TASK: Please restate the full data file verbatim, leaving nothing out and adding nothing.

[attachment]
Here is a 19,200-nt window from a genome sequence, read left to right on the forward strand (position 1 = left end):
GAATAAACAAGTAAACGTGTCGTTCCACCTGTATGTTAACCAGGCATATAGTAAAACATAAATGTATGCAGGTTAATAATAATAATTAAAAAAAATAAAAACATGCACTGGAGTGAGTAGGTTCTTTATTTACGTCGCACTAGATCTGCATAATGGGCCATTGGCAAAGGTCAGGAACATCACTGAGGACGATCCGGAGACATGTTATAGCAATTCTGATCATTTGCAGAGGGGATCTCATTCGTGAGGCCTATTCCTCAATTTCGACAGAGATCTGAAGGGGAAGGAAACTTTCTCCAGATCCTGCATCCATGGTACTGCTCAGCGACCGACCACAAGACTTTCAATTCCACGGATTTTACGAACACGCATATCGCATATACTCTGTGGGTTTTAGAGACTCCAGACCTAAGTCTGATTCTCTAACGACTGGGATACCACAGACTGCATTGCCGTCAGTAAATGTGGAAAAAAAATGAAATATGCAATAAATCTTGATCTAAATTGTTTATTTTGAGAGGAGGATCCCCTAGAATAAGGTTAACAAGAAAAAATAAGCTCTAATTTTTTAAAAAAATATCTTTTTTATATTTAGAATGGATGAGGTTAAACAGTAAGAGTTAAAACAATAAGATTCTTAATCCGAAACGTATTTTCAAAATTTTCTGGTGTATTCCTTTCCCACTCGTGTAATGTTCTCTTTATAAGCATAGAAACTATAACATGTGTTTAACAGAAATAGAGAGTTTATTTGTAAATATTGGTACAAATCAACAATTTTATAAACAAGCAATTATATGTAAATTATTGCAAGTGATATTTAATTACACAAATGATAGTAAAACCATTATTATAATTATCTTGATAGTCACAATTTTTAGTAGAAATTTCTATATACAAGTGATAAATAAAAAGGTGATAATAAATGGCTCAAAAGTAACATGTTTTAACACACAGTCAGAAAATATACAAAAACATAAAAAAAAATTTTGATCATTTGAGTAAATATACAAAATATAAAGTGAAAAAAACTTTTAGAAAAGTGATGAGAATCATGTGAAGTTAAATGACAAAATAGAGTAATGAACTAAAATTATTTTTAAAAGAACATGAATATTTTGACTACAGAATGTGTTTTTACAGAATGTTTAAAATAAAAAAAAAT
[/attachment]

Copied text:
Here is a 19,200-nt window from a genome sequence, read left to right on the forward strand (position 1 = left end):
GAATAAACAAGTAAACGTGTCGTTCCACCTGTATGTTAACCAGGCATATAGTAAAACATAAATGTATGCAGGTTAATAATAATAATTAAAAAAAATAAAAACATGCACTGGAGTGAGTAGGTTCTTTATTTACGTCGCACTAGATCTGCATAATGGGCCATTGGCAAAGGTCAGGAACATCACTGAGGACGATCCGGAGACATGTTATAGCAATTCTGATCATTTGCAGAGGGGATCTCATTCGTGAGGCCTATTCCTCAATTTCGACAGAGATCTGAAGGGGAAGGAAACTTTCTCCAGATCCTGCATCCATGGTACTGCTCAGCGACCGACCACAAGACTTTCAATTCCACGGATTTTACGAACACGCATATCGCATATACTCTGTGGGTTTTAGAGACTCCAGACCTAAGTCTGATTCTCTAACGACTGGGATACCACAGACTGCATTGCCGTCAGTAAATGTGGAAAAAAAATGAAATATGCAATAAATCTTGATCTAAATTGTTTATTTTGAGAGGAGGATCCCCTAGAATAAGGTTAACAAGAAAAAATAAGCTCTAATTTTTTAAAAAAATATCTTTTTTATATTTAGAATGGATGAGGTTAAACAGTAAGAGTTAAAACAATAAGATTCTTAATCCGAAACGTATTTTCAAAATTTTCTGGTGTATTCCTTTCCCACTCGTGTAATGTTCTCTTTATAAGCATAGAAACTATAACATGTGTTTAACAGAAATAGAGAGTTTATTTGTAAATATTGGTACAAATCAACAATTTTATAAACAAGCAATTATATGTAAATTATTGCAAGTGATATTTAATTACACAAATGATAGTAAAACCATTATTATAATTATCTTGATAGTCACAATTTTTAGTAGAAATTTCTATATACAAGTGATAAATAAAAAGGTGATAATAAATGGCTCAAAAGTAACATGTTTTAACACACAGTCAGAAAATATACAAAAACATAAAAAAAAATTTTGATCATTTGAGTAAATATACAAAATATAAAGTGAAAAAAACTTTTAGAAAAGTGATGAGAATCATGTGAAGTTAAATGACAAAATAGAGTAATGAACTAAAATTATTTTTAAAAGAACATGAATATTTTGACTACAGAATGTGTTTTTACAGAATGTTTAAAATAAAAAAAAAT